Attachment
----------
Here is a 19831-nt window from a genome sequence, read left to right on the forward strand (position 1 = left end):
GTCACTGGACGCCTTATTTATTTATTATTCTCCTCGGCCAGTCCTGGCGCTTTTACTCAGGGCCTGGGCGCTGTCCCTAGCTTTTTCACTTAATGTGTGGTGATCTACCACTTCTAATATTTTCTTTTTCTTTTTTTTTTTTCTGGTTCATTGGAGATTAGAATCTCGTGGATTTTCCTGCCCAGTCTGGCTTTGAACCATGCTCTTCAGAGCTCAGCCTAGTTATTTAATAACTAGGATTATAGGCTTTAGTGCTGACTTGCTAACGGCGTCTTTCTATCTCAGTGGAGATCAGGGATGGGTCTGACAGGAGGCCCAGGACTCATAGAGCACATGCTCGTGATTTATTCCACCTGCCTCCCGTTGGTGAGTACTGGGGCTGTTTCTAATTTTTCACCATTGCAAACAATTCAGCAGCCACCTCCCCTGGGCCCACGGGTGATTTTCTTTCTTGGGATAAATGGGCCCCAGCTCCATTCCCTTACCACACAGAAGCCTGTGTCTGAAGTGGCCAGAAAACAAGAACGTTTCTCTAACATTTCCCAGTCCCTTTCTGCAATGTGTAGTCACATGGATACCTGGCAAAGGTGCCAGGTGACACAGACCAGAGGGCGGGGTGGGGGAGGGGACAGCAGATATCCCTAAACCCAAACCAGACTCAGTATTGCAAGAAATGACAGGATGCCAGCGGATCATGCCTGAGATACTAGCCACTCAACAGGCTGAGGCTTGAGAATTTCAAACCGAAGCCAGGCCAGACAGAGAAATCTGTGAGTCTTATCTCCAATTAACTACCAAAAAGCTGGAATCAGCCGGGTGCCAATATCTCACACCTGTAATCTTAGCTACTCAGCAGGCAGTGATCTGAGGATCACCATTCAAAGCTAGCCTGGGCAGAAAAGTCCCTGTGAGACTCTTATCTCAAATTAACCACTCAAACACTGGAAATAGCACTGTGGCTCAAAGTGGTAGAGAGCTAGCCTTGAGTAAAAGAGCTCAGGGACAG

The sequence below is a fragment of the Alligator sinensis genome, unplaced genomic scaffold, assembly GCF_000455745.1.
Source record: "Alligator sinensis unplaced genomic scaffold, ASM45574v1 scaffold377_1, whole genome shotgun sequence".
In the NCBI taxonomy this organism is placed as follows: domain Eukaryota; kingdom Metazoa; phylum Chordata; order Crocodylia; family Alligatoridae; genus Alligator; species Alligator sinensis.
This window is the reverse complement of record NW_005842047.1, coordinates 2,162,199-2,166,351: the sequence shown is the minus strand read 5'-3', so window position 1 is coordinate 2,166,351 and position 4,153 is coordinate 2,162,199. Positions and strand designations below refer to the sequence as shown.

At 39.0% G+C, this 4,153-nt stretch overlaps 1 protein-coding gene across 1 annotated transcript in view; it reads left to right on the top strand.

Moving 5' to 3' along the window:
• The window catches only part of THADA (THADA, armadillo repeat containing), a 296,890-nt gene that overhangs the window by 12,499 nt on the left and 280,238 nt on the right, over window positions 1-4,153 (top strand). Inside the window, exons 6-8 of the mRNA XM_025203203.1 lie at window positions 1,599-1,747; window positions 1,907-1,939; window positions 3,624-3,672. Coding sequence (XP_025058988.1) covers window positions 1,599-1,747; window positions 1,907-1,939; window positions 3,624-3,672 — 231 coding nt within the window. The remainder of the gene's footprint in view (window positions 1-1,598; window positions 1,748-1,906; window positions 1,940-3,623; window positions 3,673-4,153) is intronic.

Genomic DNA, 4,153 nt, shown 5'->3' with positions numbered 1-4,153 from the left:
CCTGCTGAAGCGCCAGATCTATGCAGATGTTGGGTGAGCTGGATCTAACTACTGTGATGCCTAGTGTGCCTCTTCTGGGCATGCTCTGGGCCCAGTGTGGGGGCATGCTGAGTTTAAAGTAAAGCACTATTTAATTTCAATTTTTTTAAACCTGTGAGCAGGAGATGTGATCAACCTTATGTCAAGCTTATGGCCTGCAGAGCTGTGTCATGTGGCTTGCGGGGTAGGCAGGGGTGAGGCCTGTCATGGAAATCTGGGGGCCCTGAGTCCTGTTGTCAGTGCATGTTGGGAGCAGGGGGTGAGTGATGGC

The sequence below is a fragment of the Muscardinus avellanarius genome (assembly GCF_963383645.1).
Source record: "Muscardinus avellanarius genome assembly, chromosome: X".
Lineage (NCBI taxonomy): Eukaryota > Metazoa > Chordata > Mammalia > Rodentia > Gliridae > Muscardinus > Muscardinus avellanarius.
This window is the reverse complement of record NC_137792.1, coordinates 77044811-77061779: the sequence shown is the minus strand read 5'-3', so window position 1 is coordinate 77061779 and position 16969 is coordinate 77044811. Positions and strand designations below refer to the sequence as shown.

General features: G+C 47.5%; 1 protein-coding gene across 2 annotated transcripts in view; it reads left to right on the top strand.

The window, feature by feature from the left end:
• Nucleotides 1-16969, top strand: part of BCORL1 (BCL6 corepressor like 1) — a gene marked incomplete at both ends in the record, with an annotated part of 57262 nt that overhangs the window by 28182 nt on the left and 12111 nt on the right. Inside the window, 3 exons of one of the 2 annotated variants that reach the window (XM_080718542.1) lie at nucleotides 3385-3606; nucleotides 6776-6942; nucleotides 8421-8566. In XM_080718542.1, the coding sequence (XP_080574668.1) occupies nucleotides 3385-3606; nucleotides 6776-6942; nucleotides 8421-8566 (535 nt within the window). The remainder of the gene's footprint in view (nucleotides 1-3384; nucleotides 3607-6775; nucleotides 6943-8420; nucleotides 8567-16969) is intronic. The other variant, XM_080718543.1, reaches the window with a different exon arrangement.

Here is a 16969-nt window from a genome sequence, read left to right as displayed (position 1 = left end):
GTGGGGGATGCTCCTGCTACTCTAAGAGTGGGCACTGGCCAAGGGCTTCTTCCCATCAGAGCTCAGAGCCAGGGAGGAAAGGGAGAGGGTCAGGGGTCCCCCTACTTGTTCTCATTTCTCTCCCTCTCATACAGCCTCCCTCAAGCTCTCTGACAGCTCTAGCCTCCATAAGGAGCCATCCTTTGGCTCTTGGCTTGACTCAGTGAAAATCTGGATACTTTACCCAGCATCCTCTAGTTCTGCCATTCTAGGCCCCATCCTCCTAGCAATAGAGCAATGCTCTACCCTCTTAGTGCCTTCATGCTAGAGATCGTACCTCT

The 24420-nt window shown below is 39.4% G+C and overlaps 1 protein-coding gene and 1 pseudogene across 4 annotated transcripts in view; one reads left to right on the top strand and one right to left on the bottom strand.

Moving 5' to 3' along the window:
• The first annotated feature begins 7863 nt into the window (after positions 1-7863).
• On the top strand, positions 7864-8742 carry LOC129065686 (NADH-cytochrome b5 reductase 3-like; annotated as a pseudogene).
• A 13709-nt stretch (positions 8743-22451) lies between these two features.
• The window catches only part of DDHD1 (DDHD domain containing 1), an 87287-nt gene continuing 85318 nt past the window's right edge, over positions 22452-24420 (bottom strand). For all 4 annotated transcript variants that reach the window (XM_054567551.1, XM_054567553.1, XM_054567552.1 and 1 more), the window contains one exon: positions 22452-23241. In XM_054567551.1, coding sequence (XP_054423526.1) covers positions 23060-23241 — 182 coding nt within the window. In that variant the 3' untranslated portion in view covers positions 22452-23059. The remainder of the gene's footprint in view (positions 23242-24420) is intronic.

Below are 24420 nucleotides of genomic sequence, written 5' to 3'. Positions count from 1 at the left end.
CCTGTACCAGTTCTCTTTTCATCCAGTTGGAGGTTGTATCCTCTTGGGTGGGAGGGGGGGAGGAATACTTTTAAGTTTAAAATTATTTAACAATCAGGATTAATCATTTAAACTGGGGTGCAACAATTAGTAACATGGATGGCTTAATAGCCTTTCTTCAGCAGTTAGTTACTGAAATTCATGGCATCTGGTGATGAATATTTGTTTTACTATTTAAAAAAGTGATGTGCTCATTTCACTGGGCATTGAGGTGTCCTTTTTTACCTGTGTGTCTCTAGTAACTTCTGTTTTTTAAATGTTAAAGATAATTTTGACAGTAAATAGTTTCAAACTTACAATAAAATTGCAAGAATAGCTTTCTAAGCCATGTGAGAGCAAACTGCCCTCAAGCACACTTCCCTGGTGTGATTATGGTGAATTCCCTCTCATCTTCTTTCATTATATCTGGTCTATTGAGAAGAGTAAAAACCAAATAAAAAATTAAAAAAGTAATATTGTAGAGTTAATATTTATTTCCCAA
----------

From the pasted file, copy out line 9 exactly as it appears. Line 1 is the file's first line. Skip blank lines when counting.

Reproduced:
• The window catches only part of THADA (THADA, armadillo repeat containing), a 296,890-nt gene that overhangs the window by 12,499 nt on the left and 280,238 nt on the right, over window positions 1-4,153 (top strand). Inside the window, exons 6-8 of the mRNA XM_025203203.1 lie at window positions 1,599-1,747; window positions 1,907-1,939; window positions 3,624-3,672. Coding sequence (XP_025058988.1) covers window positions 1,599-1,747; window positions 1,907-1,939; window positions 3,624-3,672 — 231 coding nt within the window. The remainder of the gene's footprint in view (window positions 1-1,598; window positions 1,748-1,906; window positions 1,940-3,623; window positions 3,673-4,153) is intronic.